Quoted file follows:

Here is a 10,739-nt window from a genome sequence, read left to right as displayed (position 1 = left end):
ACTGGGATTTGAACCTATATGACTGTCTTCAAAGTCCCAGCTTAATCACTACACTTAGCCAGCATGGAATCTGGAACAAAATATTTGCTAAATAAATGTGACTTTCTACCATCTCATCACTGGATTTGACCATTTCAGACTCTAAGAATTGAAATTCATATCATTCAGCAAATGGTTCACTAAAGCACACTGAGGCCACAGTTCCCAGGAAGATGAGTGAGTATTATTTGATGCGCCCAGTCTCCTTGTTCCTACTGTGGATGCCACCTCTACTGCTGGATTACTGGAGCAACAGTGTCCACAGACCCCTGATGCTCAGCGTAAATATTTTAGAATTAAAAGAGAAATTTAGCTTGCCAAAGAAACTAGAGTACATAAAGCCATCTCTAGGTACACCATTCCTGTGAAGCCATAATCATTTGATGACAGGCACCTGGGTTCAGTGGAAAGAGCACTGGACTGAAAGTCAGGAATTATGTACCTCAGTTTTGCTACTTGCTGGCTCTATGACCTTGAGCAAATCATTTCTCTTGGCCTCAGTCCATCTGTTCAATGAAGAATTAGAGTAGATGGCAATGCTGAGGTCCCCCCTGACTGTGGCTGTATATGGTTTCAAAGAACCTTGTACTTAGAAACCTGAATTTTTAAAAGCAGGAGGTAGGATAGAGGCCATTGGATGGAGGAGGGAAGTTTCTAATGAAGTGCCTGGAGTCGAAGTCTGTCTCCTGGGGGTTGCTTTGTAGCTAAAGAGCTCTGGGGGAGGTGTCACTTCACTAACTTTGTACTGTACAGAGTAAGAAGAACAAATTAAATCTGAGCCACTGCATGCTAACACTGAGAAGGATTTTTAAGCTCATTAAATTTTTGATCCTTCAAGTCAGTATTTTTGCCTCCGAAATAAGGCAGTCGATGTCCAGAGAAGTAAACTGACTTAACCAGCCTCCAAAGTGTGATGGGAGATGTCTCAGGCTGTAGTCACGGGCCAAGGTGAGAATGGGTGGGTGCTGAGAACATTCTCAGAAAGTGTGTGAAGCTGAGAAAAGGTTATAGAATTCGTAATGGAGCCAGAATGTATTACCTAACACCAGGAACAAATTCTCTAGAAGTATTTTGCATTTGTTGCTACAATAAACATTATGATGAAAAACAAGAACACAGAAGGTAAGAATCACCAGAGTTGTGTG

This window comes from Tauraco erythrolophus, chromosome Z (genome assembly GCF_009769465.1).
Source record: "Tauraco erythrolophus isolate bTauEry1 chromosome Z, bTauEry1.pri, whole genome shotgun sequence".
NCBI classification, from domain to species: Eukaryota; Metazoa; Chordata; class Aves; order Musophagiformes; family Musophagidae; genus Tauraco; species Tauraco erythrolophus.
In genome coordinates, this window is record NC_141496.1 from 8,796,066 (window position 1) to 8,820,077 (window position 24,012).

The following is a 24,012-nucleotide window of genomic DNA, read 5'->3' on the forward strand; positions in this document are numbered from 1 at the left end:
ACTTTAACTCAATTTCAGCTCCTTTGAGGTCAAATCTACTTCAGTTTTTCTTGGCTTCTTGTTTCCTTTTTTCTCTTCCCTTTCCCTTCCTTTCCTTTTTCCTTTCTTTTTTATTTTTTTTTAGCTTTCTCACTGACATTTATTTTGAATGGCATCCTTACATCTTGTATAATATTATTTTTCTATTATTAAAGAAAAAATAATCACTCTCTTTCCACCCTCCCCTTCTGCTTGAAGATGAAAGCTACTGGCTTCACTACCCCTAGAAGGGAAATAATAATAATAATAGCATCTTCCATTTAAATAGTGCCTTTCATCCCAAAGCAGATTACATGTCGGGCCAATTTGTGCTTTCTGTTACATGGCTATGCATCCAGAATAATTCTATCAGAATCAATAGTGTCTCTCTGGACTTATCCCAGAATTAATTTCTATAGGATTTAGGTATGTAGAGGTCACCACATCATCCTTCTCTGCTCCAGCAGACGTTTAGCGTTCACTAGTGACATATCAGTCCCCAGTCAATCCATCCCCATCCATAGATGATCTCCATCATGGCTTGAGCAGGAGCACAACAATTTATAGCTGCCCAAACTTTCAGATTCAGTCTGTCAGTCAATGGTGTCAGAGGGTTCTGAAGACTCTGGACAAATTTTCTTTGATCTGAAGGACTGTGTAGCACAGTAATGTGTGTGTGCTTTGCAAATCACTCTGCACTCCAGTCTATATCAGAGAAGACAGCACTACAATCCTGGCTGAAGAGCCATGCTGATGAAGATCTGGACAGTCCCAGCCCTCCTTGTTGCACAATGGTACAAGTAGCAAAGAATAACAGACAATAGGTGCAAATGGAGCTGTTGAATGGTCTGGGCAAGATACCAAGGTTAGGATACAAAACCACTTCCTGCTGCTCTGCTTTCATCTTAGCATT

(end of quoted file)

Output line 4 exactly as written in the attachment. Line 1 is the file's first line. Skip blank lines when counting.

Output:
Source record: "Tauraco erythrolophus isolate bTauEry1 chromosome Z, bTauEry1.pri, whole genome shotgun sequence".